A solid group of Canadian filmmakers will be part of the Cannes Film Festival this year, as the prestigious event gets underway with new movies from Martin Scorsese, Wim Wenders, Todd Haynes and Pedro Almodóvar.
Canada has various connections to the festival, which began Tuesday and runs until May 27, and to the Marché du Film, an industry event and market held in parallel.
This is your guide to all things Canadian on the Croisette this year.
The Weeknd, The Nature of Love and In Flames
In the Un Certain Regard section, Quebec filmmaker Monia Chokri’s film The Nature of Love (French title: Simple comme Sylvain) will be the lone Canadian film in competition. The romantic dramedy follows a wealthy woman who has an affair with a working class man. Chokri’s film A Brother’s Love competed in the same category in 2019, winning the Jury Coup de Coeur Award.
Meanwhile, Canadian singer and actor Abel Tesfaye — known by his stage name The Weeknd — is the star and co-creator of upcoming HBO drama The Idol. The series will premiere outside of competition at this year’s festival. Lily Rose Depp plays a bad girl pop star who has a toxic dalliance with Tesfaye’s self-help cult leader.
Also highly anticipated is In Flames, Pakistani Canadian filmmaker Zarrar Kahn’s feature directorial debut. The horror film will have its world premiere at the festival’s Directors Fortnight, following a mother and daughter engulfed by evil after the death of the family patriarch.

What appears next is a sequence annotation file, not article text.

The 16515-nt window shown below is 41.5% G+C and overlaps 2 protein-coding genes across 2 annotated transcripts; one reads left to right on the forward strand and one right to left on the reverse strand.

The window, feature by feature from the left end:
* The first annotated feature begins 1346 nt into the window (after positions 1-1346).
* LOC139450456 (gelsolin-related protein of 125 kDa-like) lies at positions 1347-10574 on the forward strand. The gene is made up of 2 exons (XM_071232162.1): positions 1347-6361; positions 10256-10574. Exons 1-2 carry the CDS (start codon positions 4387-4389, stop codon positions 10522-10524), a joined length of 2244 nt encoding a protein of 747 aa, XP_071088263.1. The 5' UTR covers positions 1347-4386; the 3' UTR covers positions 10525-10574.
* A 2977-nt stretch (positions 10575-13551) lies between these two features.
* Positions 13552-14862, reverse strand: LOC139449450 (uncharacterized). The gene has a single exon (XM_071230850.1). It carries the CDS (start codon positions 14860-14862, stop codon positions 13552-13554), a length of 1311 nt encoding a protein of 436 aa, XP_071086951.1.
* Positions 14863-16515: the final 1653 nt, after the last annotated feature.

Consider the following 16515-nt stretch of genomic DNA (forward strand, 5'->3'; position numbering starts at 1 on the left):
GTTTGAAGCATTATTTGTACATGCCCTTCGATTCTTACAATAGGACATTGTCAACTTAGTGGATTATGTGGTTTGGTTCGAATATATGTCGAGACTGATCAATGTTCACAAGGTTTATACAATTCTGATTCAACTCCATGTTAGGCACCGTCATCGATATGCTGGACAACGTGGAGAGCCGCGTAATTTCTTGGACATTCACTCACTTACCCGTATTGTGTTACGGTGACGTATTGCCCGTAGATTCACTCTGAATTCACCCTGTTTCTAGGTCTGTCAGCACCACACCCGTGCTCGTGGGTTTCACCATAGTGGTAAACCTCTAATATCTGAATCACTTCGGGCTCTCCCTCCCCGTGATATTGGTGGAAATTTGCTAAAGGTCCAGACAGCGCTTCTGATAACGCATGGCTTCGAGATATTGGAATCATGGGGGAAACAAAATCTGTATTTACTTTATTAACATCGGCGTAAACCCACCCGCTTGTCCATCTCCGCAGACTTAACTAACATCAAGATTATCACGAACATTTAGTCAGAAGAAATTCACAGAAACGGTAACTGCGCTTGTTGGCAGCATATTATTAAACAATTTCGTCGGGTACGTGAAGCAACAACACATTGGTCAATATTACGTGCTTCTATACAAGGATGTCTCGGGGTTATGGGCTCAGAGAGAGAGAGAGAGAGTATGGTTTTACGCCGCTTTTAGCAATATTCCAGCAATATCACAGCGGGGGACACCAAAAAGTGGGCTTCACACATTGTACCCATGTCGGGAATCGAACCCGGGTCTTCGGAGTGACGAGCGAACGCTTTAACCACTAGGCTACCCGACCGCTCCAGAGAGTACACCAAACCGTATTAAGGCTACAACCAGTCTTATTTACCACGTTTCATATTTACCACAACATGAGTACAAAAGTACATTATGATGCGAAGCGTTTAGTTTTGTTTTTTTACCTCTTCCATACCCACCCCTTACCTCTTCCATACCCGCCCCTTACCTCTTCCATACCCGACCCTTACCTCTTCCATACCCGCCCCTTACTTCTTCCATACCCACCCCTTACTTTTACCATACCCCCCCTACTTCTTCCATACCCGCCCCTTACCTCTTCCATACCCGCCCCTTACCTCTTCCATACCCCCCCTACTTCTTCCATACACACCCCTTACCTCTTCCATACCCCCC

Film in development
Two Canadian filmmakers will bring their projects to the Cannes impACT Lab, a program meant to foster co-productions between countries. Thai Canadian producer and director Nach Dudsdeenaytha — based in Vancouver — is developing a feature called Akashi, while Toronto-based Turkish Canadian filmmaker Sibel Guvenc is developing her debut feature Lola.
The Docs-in-Progress Showcase from Telefilm Canada and the Rencontres Internationales du Documentaire de Montréal (RIDM) includes four documentary projects looking for distribution: Sean Devlin’s Asog follows a non-binary teacher and typhoon survivor; Laurence Lévesque’s Mama no himitsu, about a Japanese Canadian woman who returns to Japan to honour her late mother’s memories; The Death Tour by Sonya Ballantyne and Stephan Peterson and Pablo Alvarez-Mesa’s The Soldier’s Lagoon.
Telefilm’s short film showcase Not Short on Talent returns to the festival year with seven selections:
- Teyama Alkamli’s I Never Promised You a Jasmine Garden, about a queer Arab woman in love with her best friend.
- Dada’s Joie de vivre, about a destabilizing breakfast table conversation between a couple.
- Derek Kwan’s 100 Days, in which a surprise guest arrives at a Chinese family’s dinner.
- Karen Knox’s The Comics, about two comedians who come to regret a joke they’ve told.
- Catherine Boivin’s 6 minutes/km, a dreamy vision of the filmmaker’s morning runs.
- Olivier Côté’s The Kings, a tale of two summer camp counsellors.
- Vanessa Magic’s The Future Above Us, about a woman scared of moving to a new planet after surviving an apocalyptic event.